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The all-new Cadillac Escalade SUV is more like a luxury car than ever before, says Fox News Autos Editor Gary Gastelu.
Cadillac is working hard to reclaim its “Standard of the World” title with a lineup of electric models that start arriving in 2022, but the description applies to one big thing today: large luxury SUVs.
The Escalade has been the best-seller in the segment since 2006 and outsold the Lincoln Navigator by nearly double in 2019. It even managed to hold off both the redesigned BMW X7 and Mercedes GLS by over 35 percent each last year.
More impressive is that it did all that despite being a six-year-old model saddled with the solid rear axle from a pickup and one of the most-maligned touchpad control layouts ever devised. But the Escalade has brand cache by the towed-boatload and a customer base that includes well-off suburbanites, superstar celebrities and billionaires alike. Not too many mainstream models display that kind of range.
With all the effort being put into those battery-powered vehicles, Cadillac probably could’ve let the Escalade slide for a couple of more years and kept raking in the well-amortized profits, but it stepped on the accelerator instead. The 2021 model is all-new and addresses the issues mentioned above while taking the rest of it to the next level. Literally, in one respect.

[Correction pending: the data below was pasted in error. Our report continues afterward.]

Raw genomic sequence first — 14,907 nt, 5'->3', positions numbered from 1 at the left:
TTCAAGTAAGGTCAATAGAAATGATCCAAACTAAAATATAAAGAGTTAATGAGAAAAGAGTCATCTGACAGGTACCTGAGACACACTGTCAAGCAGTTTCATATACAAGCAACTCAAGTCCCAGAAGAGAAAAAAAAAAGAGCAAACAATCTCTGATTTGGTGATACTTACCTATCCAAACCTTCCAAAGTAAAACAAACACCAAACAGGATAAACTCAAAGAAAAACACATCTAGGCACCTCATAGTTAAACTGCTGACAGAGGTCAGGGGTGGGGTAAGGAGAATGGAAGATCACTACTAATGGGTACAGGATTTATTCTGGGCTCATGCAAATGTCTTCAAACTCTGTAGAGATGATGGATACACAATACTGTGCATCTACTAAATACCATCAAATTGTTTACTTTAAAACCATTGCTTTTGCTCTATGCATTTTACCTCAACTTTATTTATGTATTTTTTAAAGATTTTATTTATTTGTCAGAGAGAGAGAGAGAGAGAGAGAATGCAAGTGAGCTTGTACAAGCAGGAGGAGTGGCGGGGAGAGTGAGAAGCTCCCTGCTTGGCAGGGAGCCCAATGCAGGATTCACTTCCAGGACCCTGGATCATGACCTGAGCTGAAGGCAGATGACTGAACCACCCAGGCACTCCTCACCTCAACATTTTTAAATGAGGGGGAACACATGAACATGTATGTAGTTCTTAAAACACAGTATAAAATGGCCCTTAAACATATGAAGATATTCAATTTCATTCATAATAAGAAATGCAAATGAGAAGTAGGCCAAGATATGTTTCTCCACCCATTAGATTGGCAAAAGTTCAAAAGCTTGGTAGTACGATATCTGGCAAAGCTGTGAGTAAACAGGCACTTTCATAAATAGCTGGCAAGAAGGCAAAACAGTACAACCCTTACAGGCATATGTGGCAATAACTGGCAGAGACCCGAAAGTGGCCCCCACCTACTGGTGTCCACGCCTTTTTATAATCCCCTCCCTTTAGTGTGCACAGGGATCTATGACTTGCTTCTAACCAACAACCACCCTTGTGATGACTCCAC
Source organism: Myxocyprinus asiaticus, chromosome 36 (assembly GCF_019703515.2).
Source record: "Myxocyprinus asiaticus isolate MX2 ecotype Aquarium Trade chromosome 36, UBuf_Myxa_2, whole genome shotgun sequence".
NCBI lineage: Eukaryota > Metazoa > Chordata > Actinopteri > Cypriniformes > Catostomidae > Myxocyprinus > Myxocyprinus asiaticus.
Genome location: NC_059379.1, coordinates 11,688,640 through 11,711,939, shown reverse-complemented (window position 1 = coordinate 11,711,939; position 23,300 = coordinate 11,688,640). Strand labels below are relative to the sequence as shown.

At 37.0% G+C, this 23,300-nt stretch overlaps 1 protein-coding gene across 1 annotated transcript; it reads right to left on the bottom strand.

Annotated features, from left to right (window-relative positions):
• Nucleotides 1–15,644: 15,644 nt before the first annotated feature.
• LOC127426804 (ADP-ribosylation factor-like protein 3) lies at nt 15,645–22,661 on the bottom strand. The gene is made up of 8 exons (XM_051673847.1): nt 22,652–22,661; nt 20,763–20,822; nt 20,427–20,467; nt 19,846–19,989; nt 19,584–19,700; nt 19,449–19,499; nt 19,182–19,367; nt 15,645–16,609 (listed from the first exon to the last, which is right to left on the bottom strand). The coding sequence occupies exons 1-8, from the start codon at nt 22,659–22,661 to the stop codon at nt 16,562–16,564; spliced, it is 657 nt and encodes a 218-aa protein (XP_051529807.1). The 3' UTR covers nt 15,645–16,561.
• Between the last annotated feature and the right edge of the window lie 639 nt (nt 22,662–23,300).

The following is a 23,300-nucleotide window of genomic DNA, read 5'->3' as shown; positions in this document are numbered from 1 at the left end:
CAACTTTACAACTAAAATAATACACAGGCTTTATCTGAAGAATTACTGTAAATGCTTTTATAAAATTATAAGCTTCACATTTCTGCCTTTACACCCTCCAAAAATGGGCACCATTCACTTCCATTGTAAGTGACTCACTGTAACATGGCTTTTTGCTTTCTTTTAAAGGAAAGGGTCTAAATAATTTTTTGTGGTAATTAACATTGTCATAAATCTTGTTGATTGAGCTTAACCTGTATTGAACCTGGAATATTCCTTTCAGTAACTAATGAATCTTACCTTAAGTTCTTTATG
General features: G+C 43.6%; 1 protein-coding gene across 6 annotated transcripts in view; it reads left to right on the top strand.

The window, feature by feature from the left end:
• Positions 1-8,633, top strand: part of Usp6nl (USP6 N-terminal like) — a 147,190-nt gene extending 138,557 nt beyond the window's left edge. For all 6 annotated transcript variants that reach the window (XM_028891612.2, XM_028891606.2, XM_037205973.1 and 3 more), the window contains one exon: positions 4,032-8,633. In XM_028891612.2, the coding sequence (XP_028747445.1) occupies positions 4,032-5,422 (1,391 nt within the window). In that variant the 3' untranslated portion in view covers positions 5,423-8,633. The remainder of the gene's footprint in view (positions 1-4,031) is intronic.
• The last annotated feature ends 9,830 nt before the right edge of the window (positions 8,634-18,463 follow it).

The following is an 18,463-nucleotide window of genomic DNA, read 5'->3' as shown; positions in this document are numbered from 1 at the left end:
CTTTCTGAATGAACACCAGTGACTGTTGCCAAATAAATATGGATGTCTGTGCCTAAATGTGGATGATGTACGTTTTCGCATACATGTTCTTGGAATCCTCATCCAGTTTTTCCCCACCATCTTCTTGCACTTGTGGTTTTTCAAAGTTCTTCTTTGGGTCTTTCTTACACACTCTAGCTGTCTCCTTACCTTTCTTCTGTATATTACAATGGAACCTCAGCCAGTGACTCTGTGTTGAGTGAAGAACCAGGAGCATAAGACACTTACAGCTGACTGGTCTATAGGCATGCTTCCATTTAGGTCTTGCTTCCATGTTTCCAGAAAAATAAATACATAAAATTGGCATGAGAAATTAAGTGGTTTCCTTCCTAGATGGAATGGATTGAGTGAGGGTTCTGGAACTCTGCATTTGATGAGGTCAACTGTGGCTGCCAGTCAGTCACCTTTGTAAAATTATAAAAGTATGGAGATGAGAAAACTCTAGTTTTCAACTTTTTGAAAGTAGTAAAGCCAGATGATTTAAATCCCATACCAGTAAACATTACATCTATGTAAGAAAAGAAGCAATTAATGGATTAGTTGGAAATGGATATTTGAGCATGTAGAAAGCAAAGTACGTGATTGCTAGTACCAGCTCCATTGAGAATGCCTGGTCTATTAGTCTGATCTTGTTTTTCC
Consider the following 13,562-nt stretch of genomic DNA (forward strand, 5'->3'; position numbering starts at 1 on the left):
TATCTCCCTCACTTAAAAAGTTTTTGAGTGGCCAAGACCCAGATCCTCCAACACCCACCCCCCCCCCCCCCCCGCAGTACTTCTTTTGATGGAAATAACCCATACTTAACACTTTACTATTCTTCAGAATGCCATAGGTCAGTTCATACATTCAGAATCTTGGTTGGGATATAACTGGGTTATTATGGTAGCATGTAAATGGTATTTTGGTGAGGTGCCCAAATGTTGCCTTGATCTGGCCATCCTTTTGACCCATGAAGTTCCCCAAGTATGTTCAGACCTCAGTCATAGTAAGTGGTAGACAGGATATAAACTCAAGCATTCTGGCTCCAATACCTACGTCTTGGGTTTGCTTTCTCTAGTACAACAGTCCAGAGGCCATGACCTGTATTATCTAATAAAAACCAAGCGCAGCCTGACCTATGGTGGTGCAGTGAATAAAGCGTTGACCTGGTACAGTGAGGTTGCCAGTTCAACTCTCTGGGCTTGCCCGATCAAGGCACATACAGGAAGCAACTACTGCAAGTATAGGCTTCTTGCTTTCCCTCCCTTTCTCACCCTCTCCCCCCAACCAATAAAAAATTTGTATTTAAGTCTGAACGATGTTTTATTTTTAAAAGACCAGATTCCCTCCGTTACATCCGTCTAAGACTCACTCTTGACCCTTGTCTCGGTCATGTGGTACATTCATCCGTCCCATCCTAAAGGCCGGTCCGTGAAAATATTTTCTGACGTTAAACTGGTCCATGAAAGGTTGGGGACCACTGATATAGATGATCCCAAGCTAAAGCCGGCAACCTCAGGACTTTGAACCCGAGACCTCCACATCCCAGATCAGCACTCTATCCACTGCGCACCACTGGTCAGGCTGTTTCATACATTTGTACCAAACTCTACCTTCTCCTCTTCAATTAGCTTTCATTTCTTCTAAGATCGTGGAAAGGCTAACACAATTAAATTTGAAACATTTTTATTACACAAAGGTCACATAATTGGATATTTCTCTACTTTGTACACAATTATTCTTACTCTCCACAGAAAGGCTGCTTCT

The body-on-frame SUV now features a fully-independent suspension like a crossover, with optional computer-controlled shocks and air springs that can lower the ride height for ease of entry and aerodynamic efficiency and raise it for the kind of serious off-roading people don’t buy Escalades for.
That said, the Escalade is available with a true 4×4 system with a two-speed transfer case and an electronic limited-slip rear differential to maximize traction. Power is supplied by a choice of the latest version of the Escalade’s signature 6.2-liter V8, with 420 hp and 460 lb-ft of torque, or a turbocharged 3.0-liter inline-6 cylinder diesel. The latter is a first for the Escalade and a no-cost option that makes the same amount of torque as the V8 at much lower engine speed and 277 hp to go with it. Fuel economy ratings have not been finalized for the diesel, but based on its performance in GM’s pickups, it should easily beat the V8’s 16-17 mpg combined ratings and blow it away on the highway.
Prices for the Escalade start at $77,490, which puts it right in the mix with the Navigator and smaller X7 and GLS. It remains available in standard and long-wheelbase ESV models, with fully loaded top trims topping out well over $100,000.
The exterior isn’t as blinged-out as the chrome-faced outgoing model and borrows the slit headlights and grille design from Cadillac’s latest utility vehicles and sedans. The body also sports more curves and creases than the slab-sided truck it replaces, but is still built like a box with significantly more room for passengers and their stuff inside.
That’s where things take a more dramatic departure. Along with much-improved materials throughout, and a third row suitable for adults, the Escalade’s centerpiece is a 38-inch-wide OLED instrument panel comprised of three nested displays. There’s a large touchscreen for the infotainment system, a digital gauge cluster in front of the driver and a smaller one to the left that provides a trip computer and virtual buttons for various functions.